- 1916: The M series and new methods of measurement
- 1926: The first respirator
- 1944: The Tetrahedron – milk packaging for the modern era
- 1946: The artificial kidney
- 1953: Medical ultrasound
- 1956: Human chromosome number
- 1957: Dopamine
- 1962: The Falk-Hillarp method, Partial differential equations
- 1963: Lactose intolerance
- 1966: Asthma medicine
- 1967: Nicorette
- 1969: New x-ray contrast agent
- 1972: The Inkjet printer
- 1987: Inhalator for asthma medicine
- 1991: Laser cancer treatment, Proviva
- 1993: Qlik – data visualization software
- 1994: Bluetooth
- 1997: Precise biometrics – fingerprint reader
- 1999: Digital diagnostic support
- 2004: Facial recognition technology
- 2008: Cancer diagnostics using MR technology
- 2009: Treatment of pre-eclampsia
- 2012: The world's most water-efficient shower
- 2013: A unique new method for simpler and more accurate cancer diagnosis, Open and alternative map service
- 2014: Proteins diagnose cancer
Lund University is among the most renowned institutions of higher learning in the Nordic countries and is commonly ranked within the top 100 in the world by the most influential ranking agencies. Lund was ranked 60th in the world in the 2014/15 QS World University Rankings. In 2015, it ranked 90th in the world by the Times Higher Education World University Rankings, and in the Academic Ranking of World Universities, compiled by Shanghai Jiao Tong University, it was in the 101-150 category. In the Leiden Ranking for 2017, Lund University is ranked 84th in the world.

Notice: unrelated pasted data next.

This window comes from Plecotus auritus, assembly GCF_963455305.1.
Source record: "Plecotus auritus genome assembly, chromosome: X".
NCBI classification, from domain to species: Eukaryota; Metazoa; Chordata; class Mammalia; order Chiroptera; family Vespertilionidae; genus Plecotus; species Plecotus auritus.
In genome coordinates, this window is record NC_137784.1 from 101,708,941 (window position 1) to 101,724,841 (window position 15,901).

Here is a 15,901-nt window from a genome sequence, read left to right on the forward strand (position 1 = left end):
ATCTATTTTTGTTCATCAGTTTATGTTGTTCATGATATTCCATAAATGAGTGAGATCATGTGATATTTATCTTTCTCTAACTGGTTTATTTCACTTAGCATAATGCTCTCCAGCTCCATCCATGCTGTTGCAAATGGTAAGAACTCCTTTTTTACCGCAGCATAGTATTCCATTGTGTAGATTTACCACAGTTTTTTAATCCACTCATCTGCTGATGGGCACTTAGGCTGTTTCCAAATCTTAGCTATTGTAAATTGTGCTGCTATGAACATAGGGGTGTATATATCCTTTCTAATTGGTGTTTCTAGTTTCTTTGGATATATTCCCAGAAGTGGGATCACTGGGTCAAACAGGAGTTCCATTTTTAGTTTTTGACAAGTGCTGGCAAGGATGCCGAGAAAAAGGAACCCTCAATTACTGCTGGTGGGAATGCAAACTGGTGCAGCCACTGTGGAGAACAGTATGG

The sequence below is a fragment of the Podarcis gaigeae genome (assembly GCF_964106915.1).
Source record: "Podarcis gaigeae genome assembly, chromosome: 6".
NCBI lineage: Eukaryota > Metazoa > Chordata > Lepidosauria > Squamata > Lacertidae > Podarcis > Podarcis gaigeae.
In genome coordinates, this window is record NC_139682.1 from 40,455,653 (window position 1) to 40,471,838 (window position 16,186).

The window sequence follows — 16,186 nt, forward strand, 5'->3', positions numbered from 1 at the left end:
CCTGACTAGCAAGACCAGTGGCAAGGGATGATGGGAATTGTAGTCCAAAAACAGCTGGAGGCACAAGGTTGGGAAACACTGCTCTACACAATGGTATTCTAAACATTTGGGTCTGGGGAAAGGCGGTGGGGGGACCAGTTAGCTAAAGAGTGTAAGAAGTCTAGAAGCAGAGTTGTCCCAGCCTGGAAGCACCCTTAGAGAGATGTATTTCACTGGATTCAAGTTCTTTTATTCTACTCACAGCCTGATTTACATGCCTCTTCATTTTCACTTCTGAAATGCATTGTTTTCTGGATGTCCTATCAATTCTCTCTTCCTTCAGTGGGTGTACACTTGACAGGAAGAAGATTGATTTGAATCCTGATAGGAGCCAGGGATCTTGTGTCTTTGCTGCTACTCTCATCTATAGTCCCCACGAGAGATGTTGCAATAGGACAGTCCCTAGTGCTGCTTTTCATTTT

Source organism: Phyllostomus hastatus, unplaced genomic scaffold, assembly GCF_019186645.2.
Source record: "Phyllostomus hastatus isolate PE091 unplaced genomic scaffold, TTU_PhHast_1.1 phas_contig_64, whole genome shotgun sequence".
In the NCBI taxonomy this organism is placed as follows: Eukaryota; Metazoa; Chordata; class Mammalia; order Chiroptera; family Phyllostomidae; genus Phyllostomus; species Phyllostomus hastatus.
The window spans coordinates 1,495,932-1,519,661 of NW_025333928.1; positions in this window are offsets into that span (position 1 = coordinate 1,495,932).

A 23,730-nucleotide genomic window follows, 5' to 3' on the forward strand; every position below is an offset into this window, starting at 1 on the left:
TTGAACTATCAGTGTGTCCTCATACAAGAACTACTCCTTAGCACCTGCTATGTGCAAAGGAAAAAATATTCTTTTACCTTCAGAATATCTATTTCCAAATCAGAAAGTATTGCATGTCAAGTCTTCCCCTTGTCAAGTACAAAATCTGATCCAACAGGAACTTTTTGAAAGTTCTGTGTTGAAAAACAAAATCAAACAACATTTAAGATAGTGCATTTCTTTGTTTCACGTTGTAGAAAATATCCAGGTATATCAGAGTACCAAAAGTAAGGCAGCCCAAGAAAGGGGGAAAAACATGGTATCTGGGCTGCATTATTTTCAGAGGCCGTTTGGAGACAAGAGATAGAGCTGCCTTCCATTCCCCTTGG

In 2014, the National Secretary of Higher Education, Science, Technology and Innovation, Ecuador (Senescyt), as a parameter for awarding scholarships, created a list of top Universities around the world placing Lund University in Top 1 in "Natural Sciences, Mathematics and Statistics" and Top 3 in both fields: "Information Technology and Communication" and "Engineering, Manufacturing and Construction".
The 2013–2014 Times Higher Education World University Rankings' Engineering and Technology table placing Lund University 78 around the world., in "Art and Humanities" 74th, in "Clinical, Pre-clinical and Health" 77th, in "Life Sciences" 67th, and in "Physical Sciences" 57th.
The 2015–2016 URAP (University Ranking by Academic Performance) placed to Lund University 87th in the world with qualification A++.
Lund student life is based on three central structures: the student nations, the Academic Society (AF) and the student unions. Before July 1, 2010, students were required to enroll in a student union, nation or AF in order to receive grades at the university, but this is no longer compulsory. Students may still enroll in these organizations if they wish.
The nations in Lund are a central part of the university's history, initially serving as residential colleges for students, organized by geographic origin. Östgöta Nation, the oldest nation, was established in 1668, two years after the university was founded. While the nations still offer limited housing, today they are best described as student societies.
Today students may enroll in any nation, although the nations still preserve their geographic names. In most cases it does not matter what nation one enrolls in, but different nations offer different activities for interested students.